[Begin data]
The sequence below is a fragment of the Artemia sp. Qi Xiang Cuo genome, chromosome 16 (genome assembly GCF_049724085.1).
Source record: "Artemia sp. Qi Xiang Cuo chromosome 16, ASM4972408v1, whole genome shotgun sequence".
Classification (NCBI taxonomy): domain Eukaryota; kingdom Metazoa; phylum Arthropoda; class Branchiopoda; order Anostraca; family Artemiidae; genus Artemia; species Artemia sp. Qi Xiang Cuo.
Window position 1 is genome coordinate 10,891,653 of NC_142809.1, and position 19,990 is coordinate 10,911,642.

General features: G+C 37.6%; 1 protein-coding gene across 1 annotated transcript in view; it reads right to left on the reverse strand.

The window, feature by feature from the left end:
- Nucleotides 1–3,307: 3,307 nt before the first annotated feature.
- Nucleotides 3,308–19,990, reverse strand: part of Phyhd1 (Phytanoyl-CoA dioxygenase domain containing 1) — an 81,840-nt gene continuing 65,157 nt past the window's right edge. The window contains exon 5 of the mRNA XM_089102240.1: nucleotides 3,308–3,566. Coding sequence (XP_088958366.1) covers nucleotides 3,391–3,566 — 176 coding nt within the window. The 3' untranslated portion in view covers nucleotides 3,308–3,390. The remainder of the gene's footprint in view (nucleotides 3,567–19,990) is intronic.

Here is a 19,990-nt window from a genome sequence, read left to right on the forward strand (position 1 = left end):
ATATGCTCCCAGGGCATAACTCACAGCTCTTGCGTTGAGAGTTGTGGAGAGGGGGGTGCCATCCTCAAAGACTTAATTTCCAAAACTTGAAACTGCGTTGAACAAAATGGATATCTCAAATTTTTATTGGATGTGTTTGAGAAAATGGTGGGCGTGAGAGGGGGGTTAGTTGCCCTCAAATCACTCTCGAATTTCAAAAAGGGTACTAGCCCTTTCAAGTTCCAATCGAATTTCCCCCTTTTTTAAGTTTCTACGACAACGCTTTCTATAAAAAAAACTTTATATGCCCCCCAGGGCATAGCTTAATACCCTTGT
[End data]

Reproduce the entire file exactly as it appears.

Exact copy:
The sequence below is a fragment of the Artemia sp. Qi Xiang Cuo genome, chromosome 16 (genome assembly GCF_049724085.1).
Source record: "Artemia sp. Qi Xiang Cuo chromosome 16, ASM4972408v1, whole genome shotgun sequence".
Classification (NCBI taxonomy): domain Eukaryota; kingdom Metazoa; phylum Arthropoda; class Branchiopoda; order Anostraca; family Artemiidae; genus Artemia; species Artemia sp. Qi Xiang Cuo.
Window position 1 is genome coordinate 10,891,653 of NC_142809.1, and position 19,990 is coordinate 10,911,642.

General features: G+C 37.6%; 1 protein-coding gene across 1 annotated transcript in view; it reads right to left on the reverse strand.

The window, feature by feature from the left end:
- Nucleotides 1–3,307: 3,307 nt before the first annotated feature.
- Nucleotides 3,308–19,990, reverse strand: part of Phyhd1 (Phytanoyl-CoA dioxygenase domain containing 1) — an 81,840-nt gene continuing 65,157 nt past the window's right edge. The window contains exon 5 of the mRNA XM_089102240.1: nucleotides 3,308–3,566. Coding sequence (XP_088958366.1) covers nucleotides 3,391–3,566 — 176 coding nt within the window. The 3' untranslated portion in view covers nucleotides 3,308–3,390. The remainder of the gene's footprint in view (nucleotides 3,567–19,990) is intronic.

Here is a 19,990-nt window from a genome sequence, read left to right on the forward strand (position 1 = left end):
ATATGCTCCCAGGGCATAACTCACAGCTCTTGCGTTGAGAGTTGTGGAGAGGGGGGTGCCATCCTCAAAGACTTAATTTCCAAAACTTGAAACTGCGTTGAACAAAATGGATATCTCAAATTTTTATTGGATGTGTTTGAGAAAATGGTGGGCGTGAGAGGGGGGTTAGTTGCCCTCAAATCACTCTCGAATTTCAAAAAGGGTACTAGCCCTTTCAAGTTCCAATCGAATTTCCCCCTTTTTTAAGTTTCTACGACAACGCTTTCTATAAAAAAAACTTTATATGCCCCCCAGGGCATAGCTTAATACCCTTGT